Old Crow

Love affairs. They can be sweet and intense, rich and complex. Sometimes we share our love with people. Other times, we fall in love with a place. People and place are inseparable in Old Crow. The land defines everyone who calls this community home. Old Crow is the Yukon’s most northerly community. It’s north of the Arctic Circle. With the exception of the occasional ice road, it’s fly-in only. The population ranges from 250 to 280 people. A place rich in culture and steeped in history. It’s the homeland of the Vuntut Gwitchin First Nation.

Stories North travelled to Old Crow, walking the dirt roads to ask people what they would say if they could write a love letter to the town, acknowledging that love, sometimes fleeting, sometimes forever, rarely follows a simple trajectory.   

 
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IN-DEPTH REPORTING

Stories of community, culture and connection in Old Crow. 

 
 
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Portraits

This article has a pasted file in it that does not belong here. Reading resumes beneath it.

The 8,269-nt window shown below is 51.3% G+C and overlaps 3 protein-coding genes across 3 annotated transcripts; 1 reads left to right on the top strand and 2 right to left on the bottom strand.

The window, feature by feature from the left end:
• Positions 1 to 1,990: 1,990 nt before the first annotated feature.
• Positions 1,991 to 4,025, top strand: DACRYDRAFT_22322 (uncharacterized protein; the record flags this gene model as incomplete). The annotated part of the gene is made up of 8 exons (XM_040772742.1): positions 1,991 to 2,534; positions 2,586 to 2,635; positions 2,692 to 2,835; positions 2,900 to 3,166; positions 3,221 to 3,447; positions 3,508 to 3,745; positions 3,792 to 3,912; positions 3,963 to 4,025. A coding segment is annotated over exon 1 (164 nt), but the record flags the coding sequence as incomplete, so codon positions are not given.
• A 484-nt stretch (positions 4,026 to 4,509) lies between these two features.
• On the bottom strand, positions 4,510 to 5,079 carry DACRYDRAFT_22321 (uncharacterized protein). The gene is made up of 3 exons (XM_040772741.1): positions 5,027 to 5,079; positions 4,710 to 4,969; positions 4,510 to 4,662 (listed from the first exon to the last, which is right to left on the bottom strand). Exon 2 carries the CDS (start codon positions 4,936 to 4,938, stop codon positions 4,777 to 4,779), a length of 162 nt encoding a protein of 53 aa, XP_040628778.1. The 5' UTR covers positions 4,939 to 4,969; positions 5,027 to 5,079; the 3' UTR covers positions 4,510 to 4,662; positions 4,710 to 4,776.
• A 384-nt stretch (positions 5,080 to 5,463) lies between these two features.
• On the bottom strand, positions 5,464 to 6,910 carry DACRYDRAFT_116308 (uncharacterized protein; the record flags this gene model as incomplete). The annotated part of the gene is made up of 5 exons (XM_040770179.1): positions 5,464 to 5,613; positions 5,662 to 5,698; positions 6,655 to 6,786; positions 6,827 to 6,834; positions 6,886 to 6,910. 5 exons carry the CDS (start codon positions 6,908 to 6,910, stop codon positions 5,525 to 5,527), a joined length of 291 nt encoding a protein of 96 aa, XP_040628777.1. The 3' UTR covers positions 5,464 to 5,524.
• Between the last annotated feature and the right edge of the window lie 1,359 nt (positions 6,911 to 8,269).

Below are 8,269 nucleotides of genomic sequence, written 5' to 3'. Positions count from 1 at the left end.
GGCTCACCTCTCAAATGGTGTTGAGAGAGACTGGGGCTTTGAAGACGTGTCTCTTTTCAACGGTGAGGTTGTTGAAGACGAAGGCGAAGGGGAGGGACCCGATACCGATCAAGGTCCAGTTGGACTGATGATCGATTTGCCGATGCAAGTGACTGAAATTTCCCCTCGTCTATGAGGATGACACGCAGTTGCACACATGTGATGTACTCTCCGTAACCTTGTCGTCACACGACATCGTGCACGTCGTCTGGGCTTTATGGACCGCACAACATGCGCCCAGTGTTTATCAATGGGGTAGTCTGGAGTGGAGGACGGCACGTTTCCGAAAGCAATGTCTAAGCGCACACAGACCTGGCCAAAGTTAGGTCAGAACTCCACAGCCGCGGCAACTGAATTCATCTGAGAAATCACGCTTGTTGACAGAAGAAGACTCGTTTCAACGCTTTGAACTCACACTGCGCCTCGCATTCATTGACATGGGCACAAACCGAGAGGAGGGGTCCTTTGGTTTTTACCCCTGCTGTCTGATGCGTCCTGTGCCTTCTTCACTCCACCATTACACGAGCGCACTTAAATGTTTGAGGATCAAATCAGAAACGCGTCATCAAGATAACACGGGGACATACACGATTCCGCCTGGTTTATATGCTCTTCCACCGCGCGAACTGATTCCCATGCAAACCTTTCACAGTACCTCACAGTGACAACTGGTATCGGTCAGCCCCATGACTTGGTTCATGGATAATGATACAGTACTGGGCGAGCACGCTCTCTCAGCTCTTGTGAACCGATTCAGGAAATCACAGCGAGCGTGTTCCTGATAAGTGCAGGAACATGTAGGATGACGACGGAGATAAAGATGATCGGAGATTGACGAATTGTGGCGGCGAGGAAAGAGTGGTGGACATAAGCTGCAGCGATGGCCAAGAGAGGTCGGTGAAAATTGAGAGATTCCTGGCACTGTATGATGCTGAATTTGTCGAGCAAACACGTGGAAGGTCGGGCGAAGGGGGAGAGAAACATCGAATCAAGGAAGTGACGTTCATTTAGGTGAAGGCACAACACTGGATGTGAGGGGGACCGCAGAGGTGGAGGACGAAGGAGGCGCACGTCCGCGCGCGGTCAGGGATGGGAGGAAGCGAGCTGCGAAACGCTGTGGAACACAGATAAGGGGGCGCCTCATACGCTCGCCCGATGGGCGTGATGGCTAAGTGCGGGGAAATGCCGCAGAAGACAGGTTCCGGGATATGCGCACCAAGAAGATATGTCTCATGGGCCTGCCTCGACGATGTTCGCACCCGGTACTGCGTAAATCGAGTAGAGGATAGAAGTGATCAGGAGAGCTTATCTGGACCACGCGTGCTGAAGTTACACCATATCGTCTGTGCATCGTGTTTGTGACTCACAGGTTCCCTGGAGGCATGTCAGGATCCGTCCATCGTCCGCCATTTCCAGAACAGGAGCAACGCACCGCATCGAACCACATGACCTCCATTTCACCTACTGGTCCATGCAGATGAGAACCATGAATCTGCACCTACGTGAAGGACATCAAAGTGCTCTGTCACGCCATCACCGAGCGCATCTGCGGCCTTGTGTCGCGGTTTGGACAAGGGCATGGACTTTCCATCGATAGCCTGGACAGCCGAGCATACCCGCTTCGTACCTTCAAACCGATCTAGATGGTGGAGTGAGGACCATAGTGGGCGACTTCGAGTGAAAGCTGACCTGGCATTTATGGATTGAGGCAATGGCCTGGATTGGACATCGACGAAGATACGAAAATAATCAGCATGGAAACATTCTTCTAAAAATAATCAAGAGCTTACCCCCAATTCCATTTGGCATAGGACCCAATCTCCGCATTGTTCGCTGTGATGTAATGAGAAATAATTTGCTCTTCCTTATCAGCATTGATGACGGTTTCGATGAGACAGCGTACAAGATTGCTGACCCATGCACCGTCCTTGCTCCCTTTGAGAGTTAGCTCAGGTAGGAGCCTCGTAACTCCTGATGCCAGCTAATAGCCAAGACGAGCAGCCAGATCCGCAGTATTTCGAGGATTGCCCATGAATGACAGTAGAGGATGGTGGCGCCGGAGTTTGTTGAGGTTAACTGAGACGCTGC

Old Crow may be a small place, but it lingers in hearts and minds long after a visit concludes. We will remember the heat of the late-summer sun, big skies (often filled with the smoke from wildfires in Alaska), the scent of fresh cloudberries and Labrador tea wafting over Crow Mountain, the sizzle of just-caught Chinook salmon over a fire. Most of all, we will remember and think of the people who call Old Crow home.

Thank you for your patience as we learned from you. Thank you for making us feel so welcome. Mahsi Cho.

The participants of Stories North 2019 put together a series of portraits to celebrate and honour you. Please watch the video below.

 
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